Criminology | Section 5.4


Fundamentals of Criminology

Adam J. McKee, Ph.D.

Scott D. Bransford, Ph.D.


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Psychopathology and Crime

Recall that the DSM defines the names of mental illnesses, and the DSM changes quite a lot from edition to edition.  The terms psychopathy, sociopathy, and anti-social personality disorder have been used at different times and in different contexts to describe a fundamental personality defect characterized by very low levels of empathy, and a near absence of empathy when others are harmed.  People suffering from this are often characterized as have been described as egocentric, manipulative, cold-hearted, and incapable of feeling anxiety or remorse over their violent actions.  There is convincing evidence that psychopaths can rationalize their behavior, minimizing their culpability in their own minds.  In other words, psychopaths will nearly always believe that their anti-social acts are both reasonable and justified.

Given this psychological profile, it is no wonder that psychopaths are more prone to violent behavior than others are.  Interestingly, researchers have found that the well-documented aging out effect does not apply to psychopaths.  They simply persist in their criminal activity.  There are estimates that suggest that the number of U.S. inmates that are psychopathic approaches 30%.  Other estimates place the number closer to 10%, suggesting that there is little agreement in the literature as to the actual number, and what the implications of those numbers are.  It also suggests that while psychopathy is related to criminality, it is not a “magic bullet” theory that can explain the majority of crime.  There seems to be a significant difference between incarcerated populations and populations characterized as “chronic offenders.”  Regardless, we know that not all criminals are psychopaths, and we know that not all psychopaths become violent.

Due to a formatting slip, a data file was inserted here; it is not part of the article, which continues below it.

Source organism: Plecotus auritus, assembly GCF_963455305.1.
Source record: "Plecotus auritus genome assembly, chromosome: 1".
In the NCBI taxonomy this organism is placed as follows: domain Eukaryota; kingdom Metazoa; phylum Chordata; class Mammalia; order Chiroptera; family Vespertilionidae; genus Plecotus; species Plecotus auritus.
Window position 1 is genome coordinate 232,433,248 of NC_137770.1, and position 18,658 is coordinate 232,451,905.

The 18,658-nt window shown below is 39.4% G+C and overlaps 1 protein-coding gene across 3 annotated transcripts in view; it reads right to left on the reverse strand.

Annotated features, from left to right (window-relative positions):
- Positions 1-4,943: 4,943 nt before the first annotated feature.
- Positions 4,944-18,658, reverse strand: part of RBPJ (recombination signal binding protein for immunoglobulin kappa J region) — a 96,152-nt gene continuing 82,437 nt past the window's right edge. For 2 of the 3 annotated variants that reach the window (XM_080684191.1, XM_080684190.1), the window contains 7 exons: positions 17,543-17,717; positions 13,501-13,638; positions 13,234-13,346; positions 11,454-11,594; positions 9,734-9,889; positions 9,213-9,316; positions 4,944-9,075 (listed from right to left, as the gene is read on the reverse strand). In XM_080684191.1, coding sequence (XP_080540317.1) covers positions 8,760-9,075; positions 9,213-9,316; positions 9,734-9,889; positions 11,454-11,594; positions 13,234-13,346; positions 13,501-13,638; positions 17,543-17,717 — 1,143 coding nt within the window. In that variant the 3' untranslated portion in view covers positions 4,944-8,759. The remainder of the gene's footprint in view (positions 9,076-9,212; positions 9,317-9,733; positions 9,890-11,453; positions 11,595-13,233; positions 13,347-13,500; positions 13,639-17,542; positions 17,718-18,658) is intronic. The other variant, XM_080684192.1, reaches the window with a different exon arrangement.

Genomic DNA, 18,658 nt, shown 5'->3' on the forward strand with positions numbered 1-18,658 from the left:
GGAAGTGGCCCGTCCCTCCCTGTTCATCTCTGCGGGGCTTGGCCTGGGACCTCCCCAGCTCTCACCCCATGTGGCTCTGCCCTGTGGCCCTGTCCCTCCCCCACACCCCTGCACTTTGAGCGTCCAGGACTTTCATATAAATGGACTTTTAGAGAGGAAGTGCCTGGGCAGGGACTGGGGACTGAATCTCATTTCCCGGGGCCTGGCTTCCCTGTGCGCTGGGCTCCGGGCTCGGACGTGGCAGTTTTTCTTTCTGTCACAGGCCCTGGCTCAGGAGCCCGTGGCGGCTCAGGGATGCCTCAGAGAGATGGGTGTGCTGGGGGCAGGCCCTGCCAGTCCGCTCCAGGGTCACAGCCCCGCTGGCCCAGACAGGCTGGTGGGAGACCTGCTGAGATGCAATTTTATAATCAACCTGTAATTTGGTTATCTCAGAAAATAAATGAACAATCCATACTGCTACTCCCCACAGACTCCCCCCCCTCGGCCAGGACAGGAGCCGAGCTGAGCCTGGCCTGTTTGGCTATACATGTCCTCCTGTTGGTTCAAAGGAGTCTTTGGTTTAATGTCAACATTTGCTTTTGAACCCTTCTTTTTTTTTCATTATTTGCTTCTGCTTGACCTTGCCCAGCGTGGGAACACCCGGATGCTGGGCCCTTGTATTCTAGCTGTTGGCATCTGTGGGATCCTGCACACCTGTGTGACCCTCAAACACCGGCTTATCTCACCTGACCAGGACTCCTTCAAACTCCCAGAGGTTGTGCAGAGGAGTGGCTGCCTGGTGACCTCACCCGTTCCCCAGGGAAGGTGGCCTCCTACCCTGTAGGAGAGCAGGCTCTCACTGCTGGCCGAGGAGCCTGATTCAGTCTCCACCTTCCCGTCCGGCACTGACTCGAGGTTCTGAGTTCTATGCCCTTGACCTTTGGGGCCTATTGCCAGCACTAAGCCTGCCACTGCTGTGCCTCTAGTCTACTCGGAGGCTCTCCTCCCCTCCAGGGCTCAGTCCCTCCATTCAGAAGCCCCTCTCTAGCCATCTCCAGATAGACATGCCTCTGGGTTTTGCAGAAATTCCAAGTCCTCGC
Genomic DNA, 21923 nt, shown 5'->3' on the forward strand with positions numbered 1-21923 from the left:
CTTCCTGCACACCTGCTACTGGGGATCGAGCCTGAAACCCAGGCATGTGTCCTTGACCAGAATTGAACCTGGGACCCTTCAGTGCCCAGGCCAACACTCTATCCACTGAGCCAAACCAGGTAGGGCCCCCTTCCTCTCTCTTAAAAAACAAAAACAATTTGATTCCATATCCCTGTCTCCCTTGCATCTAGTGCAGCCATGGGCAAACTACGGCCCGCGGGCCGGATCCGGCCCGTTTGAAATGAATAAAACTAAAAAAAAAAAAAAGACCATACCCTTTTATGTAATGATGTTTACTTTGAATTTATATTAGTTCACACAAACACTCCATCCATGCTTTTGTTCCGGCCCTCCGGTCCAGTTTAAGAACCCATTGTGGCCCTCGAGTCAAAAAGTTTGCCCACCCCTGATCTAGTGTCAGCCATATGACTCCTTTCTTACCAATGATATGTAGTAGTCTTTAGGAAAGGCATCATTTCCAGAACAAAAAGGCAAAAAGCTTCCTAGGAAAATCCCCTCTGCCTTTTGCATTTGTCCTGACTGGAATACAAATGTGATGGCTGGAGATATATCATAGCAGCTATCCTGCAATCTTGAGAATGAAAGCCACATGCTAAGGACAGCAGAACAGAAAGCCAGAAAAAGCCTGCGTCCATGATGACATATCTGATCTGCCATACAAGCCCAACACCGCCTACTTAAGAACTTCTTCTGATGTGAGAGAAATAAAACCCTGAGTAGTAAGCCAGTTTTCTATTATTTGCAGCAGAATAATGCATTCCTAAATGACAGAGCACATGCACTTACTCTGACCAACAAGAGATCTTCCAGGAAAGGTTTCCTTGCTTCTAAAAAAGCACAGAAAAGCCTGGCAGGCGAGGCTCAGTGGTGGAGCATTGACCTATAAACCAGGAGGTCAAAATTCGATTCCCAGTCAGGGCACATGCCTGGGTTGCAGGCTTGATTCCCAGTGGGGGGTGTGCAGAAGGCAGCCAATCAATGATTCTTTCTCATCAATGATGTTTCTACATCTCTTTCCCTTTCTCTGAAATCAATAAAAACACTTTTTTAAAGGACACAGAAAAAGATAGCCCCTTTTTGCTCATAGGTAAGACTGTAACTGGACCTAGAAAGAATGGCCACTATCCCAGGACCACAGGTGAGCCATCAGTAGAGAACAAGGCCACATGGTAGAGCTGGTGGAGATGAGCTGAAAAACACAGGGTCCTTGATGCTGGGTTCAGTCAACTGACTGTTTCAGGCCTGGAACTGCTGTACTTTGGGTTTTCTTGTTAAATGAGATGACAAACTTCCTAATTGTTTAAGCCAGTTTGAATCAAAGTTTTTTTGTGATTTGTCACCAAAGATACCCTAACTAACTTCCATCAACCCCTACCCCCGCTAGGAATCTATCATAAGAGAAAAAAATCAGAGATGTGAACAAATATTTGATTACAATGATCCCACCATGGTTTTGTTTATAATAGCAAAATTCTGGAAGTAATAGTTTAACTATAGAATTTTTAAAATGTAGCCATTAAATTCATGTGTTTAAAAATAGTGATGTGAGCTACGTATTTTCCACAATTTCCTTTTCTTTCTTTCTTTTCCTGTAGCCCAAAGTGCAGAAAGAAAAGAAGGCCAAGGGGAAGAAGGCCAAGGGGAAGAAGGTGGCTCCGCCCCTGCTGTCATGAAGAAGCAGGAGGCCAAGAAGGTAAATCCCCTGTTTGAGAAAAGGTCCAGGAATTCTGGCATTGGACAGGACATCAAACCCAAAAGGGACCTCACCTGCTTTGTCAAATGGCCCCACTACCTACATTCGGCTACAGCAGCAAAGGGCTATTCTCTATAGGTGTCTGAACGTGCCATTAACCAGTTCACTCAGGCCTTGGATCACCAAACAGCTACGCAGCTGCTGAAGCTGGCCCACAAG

Edens and his associates (2007) performed a meta-analysis of the research regarding psychopathy and recidivism in juvenile populations.  The findings were rather intuitive; juvenile offenders diagnosed with psychopathy or ant-social personality disorder were highly likely to continue their violent criminality into adulthood.  Interestingly, the association between psychopathy and recidivism was found to be strong generally and with violence, but the association between psychopathy and sexual recidivism.

There has been much consideration in the literature as to what causes the development of psychopathic personalities.  Many childhood factors have been suggested, including the presence of unstable parents, parental rejection, lack of nurturing during early childhood, and inconsistent discipline.  Some research suggests that there is a relationship between the very early traumatic loss of a person, such as a mother, that the child has bonded strongly with and the later onset of psychopathy.

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File Created:  08/04/2018

Last Modified:  08/13/2018

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